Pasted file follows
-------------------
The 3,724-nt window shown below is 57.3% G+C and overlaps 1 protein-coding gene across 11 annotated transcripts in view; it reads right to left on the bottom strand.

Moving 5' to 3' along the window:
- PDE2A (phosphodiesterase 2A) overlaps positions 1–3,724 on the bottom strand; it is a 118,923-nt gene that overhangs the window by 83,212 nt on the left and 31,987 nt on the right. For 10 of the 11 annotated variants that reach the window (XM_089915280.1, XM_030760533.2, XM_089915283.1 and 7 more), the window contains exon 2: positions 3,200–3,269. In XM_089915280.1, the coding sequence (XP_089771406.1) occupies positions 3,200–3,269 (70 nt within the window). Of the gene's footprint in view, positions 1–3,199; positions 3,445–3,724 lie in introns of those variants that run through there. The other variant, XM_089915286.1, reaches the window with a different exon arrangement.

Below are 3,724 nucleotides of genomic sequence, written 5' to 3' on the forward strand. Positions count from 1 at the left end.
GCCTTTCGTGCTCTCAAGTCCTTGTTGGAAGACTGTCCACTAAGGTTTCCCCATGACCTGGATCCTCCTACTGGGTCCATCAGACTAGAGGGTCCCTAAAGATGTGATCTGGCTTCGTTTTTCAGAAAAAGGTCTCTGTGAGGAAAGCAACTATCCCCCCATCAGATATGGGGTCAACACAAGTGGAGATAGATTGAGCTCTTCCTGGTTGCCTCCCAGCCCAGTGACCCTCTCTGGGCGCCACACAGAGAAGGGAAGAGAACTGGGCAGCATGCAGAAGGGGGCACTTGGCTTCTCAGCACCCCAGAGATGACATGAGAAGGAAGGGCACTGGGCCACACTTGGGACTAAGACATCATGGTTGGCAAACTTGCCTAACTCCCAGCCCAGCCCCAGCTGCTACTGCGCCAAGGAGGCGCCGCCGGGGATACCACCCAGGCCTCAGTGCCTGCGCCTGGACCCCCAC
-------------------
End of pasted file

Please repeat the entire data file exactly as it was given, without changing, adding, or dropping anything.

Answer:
The 3,724-nt window shown below is 57.3% G+C and overlaps 1 protein-coding gene across 11 annotated transcripts in view; it reads right to left on the bottom strand.

Moving 5' to 3' along the window:
- PDE2A (phosphodiesterase 2A) overlaps positions 1–3,724 on the bottom strand; it is a 118,923-nt gene that overhangs the window by 83,212 nt on the left and 31,987 nt on the right. For 10 of the 11 annotated variants that reach the window (XM_089915280.1, XM_030760533.2, XM_089915283.1 and 7 more), the window contains exon 2: positions 3,200–3,269. In XM_089915280.1, the coding sequence (XP_089771406.1) occupies positions 3,200–3,269 (70 nt within the window). Of the gene's footprint in view, positions 1–3,199; positions 3,445–3,724 lie in introns of those variants that run through there. The other variant, XM_089915286.1, reaches the window with a different exon arrangement.

Below are 3,724 nucleotides of genomic sequence, written 5' to 3' on the forward strand. Positions count from 1 at the left end.
GCCTTTCGTGCTCTCAAGTCCTTGTTGGAAGACTGTCCACTAAGGTTTCCCCATGACCTGGATCCTCCTACTGGGTCCATCAGACTAGAGGGTCCCTAAAGATGTGATCTGGCTTCGTTTTTCAGAAAAAGGTCTCTGTGAGGAAAGCAACTATCCCCCCATCAGATATGGGGTCAACACAAGTGGAGATAGATTGAGCTCTTCCTGGTTGCCTCCCAGCCCAGTGACCCTCTCTGGGCGCCACACAGAGAAGGGAAGAGAACTGGGCAGCATGCAGAAGGGGGCACTTGGCTTCTCAGCACCCCAGAGATGACATGAGAAGGAAGGGCACTGGGCCACACTTGGGACTAAGACATCATGGTTGGCAAACTTGCCTAACTCCCAGCCCAGCCCCAGCTGCTACTGCGCCAAGGAGGCGCCGCCGGGGATACCACCCAGGCCTCAGTGCCTGCGCCTGGACCCCCAC